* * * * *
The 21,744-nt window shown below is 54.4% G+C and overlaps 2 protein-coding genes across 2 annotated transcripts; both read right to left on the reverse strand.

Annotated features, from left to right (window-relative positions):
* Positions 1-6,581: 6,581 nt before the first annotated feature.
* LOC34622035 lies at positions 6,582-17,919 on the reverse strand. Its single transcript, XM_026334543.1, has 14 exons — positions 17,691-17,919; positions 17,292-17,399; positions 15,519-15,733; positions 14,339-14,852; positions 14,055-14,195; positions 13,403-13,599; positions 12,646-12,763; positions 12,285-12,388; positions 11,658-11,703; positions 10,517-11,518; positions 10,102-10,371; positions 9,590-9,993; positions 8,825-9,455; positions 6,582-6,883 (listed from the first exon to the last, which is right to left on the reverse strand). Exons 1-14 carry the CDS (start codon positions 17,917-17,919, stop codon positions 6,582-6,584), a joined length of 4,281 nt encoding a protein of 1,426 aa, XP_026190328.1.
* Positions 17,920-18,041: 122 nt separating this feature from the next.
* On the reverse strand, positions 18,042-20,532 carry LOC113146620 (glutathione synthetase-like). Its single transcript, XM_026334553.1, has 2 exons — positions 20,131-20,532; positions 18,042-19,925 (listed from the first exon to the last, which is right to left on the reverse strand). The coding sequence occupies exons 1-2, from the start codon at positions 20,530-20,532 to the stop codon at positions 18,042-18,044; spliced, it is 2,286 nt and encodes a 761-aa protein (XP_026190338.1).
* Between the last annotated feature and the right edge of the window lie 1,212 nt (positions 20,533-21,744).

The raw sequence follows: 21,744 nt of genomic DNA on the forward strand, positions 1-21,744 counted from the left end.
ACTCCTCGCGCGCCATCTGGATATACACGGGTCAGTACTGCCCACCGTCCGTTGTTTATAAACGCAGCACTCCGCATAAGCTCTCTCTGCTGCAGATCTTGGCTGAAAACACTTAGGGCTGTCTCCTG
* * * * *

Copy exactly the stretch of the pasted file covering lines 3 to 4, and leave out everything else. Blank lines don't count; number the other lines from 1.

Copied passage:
* Positions 1-6,581: 6,581 nt before the first annotated feature.
* LOC34622035 lies at positions 6,582-17,919 on the reverse strand. Its single transcript, XM_026334543.1, has 14 exons — positions 17,691-17,919; positions 17,292-17,399; positions 15,519-15,733; positions 14,339-14,852; positions 14,055-14,195; positions 13,403-13,599; positions 12,646-12,763; positions 12,285-12,388; positions 11,658-11,703; positions 10,517-11,518; positions 10,102-10,371; positions 9,590-9,993; positions 8,825-9,455; positions 6,582-6,883 (listed from the first exon to the last, which is right to left on the reverse strand). Exons 1-14 carry the CDS (start codon positions 17,917-17,919, stop codon positions 6,582-6,584), a joined length of 4,281 nt encoding a protein of 1,426 aa, XP_026190328.1.